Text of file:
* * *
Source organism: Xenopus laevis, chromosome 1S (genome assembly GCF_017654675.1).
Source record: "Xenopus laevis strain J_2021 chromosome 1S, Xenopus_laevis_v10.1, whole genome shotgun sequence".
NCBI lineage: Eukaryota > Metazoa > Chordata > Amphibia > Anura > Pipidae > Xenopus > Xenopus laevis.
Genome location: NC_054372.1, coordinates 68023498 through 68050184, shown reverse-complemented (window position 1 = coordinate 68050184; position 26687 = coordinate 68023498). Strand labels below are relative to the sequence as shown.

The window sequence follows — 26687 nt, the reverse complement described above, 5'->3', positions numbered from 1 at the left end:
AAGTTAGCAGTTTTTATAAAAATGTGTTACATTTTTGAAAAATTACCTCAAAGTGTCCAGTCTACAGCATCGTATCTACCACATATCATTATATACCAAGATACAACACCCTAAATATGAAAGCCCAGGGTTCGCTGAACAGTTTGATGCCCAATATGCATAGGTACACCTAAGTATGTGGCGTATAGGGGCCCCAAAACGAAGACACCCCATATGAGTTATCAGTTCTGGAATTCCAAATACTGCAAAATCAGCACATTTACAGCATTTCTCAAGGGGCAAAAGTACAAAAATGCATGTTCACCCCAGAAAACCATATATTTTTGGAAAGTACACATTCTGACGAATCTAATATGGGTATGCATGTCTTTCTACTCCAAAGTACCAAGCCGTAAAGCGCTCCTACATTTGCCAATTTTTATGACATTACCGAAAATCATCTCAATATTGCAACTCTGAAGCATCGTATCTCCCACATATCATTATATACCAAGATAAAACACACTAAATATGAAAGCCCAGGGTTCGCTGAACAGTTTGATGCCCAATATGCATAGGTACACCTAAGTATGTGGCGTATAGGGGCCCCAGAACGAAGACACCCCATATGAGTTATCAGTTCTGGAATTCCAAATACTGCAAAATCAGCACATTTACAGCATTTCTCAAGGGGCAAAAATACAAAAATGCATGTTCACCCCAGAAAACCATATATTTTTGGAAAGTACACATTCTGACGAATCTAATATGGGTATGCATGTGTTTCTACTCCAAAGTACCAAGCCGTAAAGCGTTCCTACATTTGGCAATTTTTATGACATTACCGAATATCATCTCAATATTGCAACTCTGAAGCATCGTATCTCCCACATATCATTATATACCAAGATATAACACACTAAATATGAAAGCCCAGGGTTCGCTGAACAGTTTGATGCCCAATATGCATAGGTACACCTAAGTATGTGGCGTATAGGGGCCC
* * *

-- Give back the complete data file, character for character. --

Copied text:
Source organism: Xenopus laevis, chromosome 1S (genome assembly GCF_017654675.1).
Source record: "Xenopus laevis strain J_2021 chromosome 1S, Xenopus_laevis_v10.1, whole genome shotgun sequence".
NCBI lineage: Eukaryota > Metazoa > Chordata > Amphibia > Anura > Pipidae > Xenopus > Xenopus laevis.
Genome location: NC_054372.1, coordinates 68023498 through 68050184, shown reverse-complemented (window position 1 = coordinate 68050184; position 26687 = coordinate 68023498). Strand labels below are relative to the sequence as shown.

The window sequence follows — 26687 nt, the reverse complement described above, 5'->3', positions numbered from 1 at the left end:
AAGTTAGCAGTTTTTATAAAAATGTGTTACATTTTTGAAAAATTACCTCAAAGTGTCCAGTCTACAGCATCGTATCTACCACATATCATTATATACCAAGATACAACACCCTAAATATGAAAGCCCAGGGTTCGCTGAACAGTTTGATGCCCAATATGCATAGGTACACCTAAGTATGTGGCGTATAGGGGCCCCAAAACGAAGACACCCCATATGAGTTATCAGTTCTGGAATTCCAAATACTGCAAAATCAGCACATTTACAGCATTTCTCAAGGGGCAAAAGTACAAAAATGCATGTTCACCCCAGAAAACCATATATTTTTGGAAAGTACACATTCTGACGAATCTAATATGGGTATGCATGTCTTTCTACTCCAAAGTACCAAGCCGTAAAGCGCTCCTACATTTGCCAATTTTTATGACATTACCGAAAATCATCTCAATATTGCAACTCTGAAGCATCGTATCTCCCACATATCATTATATACCAAGATAAAACACACTAAATATGAAAGCCCAGGGTTCGCTGAACAGTTTGATGCCCAATATGCATAGGTACACCTAAGTATGTGGCGTATAGGGGCCCCAGAACGAAGACACCCCATATGAGTTATCAGTTCTGGAATTCCAAATACTGCAAAATCAGCACATTTACAGCATTTCTCAAGGGGCAAAAATACAAAAATGCATGTTCACCCCAGAAAACCATATATTTTTGGAAAGTACACATTCTGACGAATCTAATATGGGTATGCATGTGTTTCTACTCCAAAGTACCAAGCCGTAAAGCGTTCCTACATTTGGCAATTTTTATGACATTACCGAATATCATCTCAATATTGCAACTCTGAAGCATCGTATCTCCCACATATCATTATATACCAAGATATAACACACTAAATATGAAAGCCCAGGGTTCGCTGAACAGTTTGATGCCCAATATGCATAGGTACACCTAAGTATGTGGCGTATAGGGGCCC